Friday, July 18, 2008

STILL POLISHING BIRDS IN PENNSYLTUCKY: Hardcore pigeon shooters cling to psychopathy and gambling

From time to time your host has mentioned the Fred Coleman Memorial Labor Day Hegins Pigeon Shoot in Pennsyltucky. It was an abominable event in which the locals came out to cheer as shooters blasted thousands of pigeons with shotguns at close range. Animal cruelty protesters would show up, to be set upon by pigeon shoot boosters who liked nothing more than administering beatings and trouble to outsiders. (See here and here.)

In 1999, after years of steadily increasing societal hostility, the pigeon shoot was cancelled. Rationalized as a way for the community of Hegins to make money for the funding of public services, it evaporated when organizers became exposed to potential arrest for animal cruelty.

Walter Brasch, a journalism prof at Bloomsburg College in that state, covered the shoot five times and has devoted some time to the study of pigeon-shooters in the state explains in a recent essay:

"The organizers of the Hegins shoot finally cancelled the contests in 1999, 66 years after they began. It had nothing to do with a realization that killing domesticated pigeons is cruel. It had everything to do with a unanimous ruling by the Pennsylvania Supreme Court that humane society officers could arrest participants and organizers under state anti-cruelty charges."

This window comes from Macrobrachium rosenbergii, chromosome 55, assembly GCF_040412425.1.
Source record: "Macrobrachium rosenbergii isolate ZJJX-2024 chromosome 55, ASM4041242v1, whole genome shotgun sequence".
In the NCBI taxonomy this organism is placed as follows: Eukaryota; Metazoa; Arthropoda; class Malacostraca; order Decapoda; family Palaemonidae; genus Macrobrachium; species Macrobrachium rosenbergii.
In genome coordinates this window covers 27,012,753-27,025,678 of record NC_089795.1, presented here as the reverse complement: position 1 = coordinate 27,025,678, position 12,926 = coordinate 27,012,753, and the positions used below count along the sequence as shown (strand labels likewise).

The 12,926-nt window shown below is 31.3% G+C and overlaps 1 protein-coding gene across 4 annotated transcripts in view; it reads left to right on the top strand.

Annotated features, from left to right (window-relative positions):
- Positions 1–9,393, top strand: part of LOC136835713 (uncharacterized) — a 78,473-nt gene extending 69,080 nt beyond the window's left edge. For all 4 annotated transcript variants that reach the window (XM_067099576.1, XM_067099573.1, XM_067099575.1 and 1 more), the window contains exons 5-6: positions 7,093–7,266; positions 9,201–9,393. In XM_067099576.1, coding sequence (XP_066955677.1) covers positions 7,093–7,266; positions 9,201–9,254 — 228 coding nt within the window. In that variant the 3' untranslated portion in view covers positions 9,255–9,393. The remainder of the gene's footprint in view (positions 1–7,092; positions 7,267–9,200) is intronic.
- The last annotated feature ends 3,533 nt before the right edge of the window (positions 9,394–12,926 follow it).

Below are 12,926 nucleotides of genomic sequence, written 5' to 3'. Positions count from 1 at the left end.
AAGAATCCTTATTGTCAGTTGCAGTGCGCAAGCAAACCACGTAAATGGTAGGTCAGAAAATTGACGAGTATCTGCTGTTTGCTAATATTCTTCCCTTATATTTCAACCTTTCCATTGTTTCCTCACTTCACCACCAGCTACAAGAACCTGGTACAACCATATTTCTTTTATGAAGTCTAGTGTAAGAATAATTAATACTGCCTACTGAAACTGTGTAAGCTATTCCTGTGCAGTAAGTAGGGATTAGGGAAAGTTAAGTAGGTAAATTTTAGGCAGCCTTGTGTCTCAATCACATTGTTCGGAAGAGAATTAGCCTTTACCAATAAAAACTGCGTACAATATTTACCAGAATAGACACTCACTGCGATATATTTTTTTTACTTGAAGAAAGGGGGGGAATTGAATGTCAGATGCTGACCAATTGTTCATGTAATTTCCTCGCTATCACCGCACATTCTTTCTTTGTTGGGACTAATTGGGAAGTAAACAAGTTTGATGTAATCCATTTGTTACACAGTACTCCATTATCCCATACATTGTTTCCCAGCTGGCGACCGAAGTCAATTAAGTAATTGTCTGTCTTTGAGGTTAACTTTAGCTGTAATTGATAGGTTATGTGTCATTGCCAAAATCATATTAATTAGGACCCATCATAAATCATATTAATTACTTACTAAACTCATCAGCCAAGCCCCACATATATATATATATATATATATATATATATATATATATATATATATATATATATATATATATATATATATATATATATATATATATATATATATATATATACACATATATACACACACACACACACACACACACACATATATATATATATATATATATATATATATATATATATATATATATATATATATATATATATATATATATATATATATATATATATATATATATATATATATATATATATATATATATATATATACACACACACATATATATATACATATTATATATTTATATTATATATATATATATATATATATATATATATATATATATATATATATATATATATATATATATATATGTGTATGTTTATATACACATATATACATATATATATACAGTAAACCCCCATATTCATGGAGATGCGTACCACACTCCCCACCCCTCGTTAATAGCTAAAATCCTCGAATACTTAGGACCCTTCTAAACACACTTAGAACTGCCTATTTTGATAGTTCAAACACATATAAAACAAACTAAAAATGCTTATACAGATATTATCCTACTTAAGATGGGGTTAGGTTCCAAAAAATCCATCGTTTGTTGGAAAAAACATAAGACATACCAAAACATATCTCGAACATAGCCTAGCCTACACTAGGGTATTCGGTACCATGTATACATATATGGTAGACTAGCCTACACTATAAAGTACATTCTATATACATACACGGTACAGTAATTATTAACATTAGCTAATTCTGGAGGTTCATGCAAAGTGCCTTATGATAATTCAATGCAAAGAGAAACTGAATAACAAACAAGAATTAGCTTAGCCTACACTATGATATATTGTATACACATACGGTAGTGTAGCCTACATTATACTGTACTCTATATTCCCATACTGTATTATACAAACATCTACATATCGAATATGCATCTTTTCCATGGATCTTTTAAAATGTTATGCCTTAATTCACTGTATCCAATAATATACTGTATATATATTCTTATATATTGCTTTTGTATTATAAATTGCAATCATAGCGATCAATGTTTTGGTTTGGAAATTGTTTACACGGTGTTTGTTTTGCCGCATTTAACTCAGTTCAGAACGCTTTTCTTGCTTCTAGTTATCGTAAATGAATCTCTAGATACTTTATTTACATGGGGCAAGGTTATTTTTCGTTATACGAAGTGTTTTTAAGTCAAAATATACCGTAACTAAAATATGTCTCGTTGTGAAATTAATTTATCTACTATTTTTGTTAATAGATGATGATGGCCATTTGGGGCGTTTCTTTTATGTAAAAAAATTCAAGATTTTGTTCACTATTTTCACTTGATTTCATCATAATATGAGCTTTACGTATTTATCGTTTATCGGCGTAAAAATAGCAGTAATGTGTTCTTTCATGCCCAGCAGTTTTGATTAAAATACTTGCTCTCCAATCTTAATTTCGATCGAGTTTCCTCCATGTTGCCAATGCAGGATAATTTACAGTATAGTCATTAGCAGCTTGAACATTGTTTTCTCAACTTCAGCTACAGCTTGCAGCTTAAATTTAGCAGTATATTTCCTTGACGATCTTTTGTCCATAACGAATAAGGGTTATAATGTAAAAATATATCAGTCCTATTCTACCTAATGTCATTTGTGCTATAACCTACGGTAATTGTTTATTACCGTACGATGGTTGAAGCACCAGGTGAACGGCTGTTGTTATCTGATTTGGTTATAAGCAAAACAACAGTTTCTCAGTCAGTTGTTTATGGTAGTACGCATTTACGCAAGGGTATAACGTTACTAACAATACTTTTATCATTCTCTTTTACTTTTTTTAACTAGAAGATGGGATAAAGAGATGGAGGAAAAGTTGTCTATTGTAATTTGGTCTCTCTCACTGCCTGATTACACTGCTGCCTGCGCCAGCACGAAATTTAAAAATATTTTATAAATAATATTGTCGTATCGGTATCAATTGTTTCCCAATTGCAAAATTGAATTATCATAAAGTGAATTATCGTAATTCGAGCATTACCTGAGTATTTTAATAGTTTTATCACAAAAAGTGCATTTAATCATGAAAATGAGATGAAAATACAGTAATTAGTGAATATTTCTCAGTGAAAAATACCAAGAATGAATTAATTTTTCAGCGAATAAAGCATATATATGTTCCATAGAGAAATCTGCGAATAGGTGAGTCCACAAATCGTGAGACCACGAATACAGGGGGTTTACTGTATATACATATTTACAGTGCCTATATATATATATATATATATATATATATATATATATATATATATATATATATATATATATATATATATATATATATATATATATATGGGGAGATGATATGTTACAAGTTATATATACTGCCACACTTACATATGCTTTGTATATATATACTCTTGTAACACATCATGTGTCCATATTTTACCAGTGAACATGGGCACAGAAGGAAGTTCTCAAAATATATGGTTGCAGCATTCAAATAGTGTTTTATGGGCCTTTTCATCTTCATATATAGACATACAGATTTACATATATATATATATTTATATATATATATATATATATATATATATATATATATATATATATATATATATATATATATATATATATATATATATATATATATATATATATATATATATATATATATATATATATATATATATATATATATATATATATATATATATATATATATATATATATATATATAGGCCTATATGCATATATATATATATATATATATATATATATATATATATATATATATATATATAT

Pigeon shooting still goes on in Pennsylvania but more privately, Brasch writes. It is relegated to the hardcore fringe of the hunting community in the state and conducted at closed events. In his article, Brasch estimates there are a few hundred pigeon-shooters still clinging to the sport, one regarded as indefensible animal cruelty.

"Children ripping the heads off live birds or throwing them into the air like footballs, adults cheering and laughing when crippled birds flop up and down in pain, and spectators parading around the park with pigeons’ heads mounted on plastic forks," one woman tells Brasch.

Read the entire piece -- and it's a good one -- here.


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